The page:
In January 2018, I’d visited Northern Thailand as there was great Arabica and Robusta coffee being produced by the Golden Triangle. As with most things, I left organising any trips till the last minute, but this time it went in my favour. When I turned up in Chiang Rai, I met a guy who owned a motorbike shop. I explained to him that I didn’t want to go on any bloody waterfall or temple trips that everyone else tries to sell to you, I just wanted a guide to show me around the coffee plantations. Fortunately, he had just the guy, and that was Kitt.
Kitt’s family owns a plantation, and he himself was a bike guide, so it was a total win for me. We hooked up with him and organised a four day trip up to the boarder of Burma. Over the next few days we travelled up the mountain, and even when we couldn’t see any coffee plantations, the scenery was so absolutely mind blowing and beautiful that it really made me stop and think about how lucky we were to be there. When we finally reached Kitt’s family plantation, it was high up in the mountains where the vegetation was perfect for producing Arabica beans, around 1250 feet above sea level. They had a little tree house where the view went on for miles, and Kitt made us the most lovely, gorgeous coffee from the farm whilst I was sat in a hammock – working hard as per usual!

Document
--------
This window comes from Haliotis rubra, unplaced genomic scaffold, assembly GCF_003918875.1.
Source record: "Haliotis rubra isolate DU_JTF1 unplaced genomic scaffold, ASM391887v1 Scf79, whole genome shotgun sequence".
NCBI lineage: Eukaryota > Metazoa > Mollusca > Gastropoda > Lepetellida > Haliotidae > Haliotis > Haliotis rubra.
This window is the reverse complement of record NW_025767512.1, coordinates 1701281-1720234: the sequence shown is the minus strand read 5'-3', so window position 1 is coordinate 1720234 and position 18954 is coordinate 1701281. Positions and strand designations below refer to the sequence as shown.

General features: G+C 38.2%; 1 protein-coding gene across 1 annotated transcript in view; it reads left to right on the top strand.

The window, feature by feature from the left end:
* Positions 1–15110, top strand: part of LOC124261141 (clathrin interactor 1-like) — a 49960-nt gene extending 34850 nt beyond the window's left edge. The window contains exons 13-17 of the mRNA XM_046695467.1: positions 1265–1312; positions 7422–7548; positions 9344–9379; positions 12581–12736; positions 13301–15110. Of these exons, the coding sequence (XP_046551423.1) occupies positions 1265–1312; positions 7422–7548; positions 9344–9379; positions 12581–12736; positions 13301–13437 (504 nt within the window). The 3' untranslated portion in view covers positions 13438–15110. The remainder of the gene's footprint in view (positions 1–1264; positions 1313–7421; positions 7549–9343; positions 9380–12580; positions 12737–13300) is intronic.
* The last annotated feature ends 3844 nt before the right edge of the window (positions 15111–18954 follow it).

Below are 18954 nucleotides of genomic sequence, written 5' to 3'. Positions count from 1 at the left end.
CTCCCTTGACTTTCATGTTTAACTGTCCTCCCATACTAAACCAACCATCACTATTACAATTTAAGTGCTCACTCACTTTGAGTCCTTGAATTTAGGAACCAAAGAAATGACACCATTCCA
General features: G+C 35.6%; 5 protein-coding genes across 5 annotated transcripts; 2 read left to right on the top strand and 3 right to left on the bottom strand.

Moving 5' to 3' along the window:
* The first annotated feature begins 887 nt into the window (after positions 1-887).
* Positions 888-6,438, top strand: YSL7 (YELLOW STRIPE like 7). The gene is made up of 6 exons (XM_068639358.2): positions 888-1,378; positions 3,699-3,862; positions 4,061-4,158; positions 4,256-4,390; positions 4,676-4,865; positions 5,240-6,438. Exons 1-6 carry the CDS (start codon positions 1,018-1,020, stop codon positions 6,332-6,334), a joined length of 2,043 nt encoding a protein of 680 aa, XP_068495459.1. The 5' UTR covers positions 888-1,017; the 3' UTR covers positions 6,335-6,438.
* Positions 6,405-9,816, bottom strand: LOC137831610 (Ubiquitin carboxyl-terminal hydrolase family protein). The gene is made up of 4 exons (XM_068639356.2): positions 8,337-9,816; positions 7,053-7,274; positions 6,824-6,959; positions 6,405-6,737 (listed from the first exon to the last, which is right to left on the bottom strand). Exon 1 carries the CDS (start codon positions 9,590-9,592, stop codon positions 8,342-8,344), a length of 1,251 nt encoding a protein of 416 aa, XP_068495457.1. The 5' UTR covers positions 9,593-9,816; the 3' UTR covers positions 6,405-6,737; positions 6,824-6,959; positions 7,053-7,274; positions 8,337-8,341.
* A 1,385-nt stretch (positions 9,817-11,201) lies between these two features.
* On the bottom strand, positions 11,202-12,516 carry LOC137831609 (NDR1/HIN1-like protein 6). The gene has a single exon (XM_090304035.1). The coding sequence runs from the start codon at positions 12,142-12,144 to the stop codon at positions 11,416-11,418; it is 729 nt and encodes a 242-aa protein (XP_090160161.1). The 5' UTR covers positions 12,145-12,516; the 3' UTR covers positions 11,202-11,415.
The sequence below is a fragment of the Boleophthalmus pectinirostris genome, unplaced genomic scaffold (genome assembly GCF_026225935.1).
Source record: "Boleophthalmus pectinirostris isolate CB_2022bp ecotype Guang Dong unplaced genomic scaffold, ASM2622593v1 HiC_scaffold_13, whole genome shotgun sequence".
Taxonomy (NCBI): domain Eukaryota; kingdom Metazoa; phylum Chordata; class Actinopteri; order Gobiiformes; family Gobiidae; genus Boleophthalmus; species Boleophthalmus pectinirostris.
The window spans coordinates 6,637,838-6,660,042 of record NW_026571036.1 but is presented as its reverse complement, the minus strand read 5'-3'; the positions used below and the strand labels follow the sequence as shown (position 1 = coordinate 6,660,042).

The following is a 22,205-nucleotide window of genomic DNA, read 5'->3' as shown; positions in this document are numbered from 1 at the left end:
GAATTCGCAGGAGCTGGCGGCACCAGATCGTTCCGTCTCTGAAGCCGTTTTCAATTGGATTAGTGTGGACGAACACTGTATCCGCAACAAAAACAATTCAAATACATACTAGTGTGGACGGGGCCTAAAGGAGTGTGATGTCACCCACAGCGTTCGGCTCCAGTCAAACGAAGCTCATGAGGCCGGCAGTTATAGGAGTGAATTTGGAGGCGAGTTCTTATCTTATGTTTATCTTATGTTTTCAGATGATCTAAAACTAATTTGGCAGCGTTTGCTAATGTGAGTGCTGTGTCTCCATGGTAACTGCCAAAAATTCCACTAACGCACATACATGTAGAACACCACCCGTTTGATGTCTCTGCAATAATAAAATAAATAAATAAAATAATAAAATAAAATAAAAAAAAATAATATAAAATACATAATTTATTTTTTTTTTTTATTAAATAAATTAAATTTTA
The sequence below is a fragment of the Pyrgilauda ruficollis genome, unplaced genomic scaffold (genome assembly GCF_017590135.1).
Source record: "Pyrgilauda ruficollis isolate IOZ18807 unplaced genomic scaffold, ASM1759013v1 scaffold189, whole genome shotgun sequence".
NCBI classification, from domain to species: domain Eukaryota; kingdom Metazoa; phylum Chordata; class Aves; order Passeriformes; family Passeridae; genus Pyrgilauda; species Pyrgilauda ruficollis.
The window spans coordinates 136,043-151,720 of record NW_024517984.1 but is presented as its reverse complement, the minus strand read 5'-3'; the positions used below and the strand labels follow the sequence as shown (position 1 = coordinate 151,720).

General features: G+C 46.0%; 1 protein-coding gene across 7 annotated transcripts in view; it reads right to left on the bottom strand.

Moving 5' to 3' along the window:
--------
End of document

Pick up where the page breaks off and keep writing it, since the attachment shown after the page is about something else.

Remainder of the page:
On the second and third day we were able to drive round a really big plantation that belonged to their family friend. Sort of the same but totally different. What was lovely was they had a huge organic vegetable garden with over twenty different salad varieties alone. And for some reason, he gave us a couple of guns to do some shooting… no idea why, as all we did was shoot trees!
Day four was really quite an amazing day because Kitt had friends, a brother and sister, who owned a plantation called Brame Coffee. They ran a children home which had a boys unit and a girls unit, which they had built into the side of a mountain. It was so beautiful. They had been granted money from the government as they had both themselves grown up in a children’s home, and when they reached a certain age they were granted money to get themselves up and running. In the area was a Women’s prison, so the home was set up to accommodate the children of the prisoners and eventually act as a means to reintroduce the children with their parents upon their release.
Now the duo were generating money from their plantation, they were able to start looking at exporting. When I was with them they had just bought a roaster and so where able to start roasting and selling to local businesses. Their whole charitable nature and ethos Is something true to my heart and I came away from there promising them that one day we would do some work together.
Unfortunately at this point, they’re not set up for exporting beans, so I can’t share their coffee with you, but like I said we will in the future collaborate with them, when they’re ready.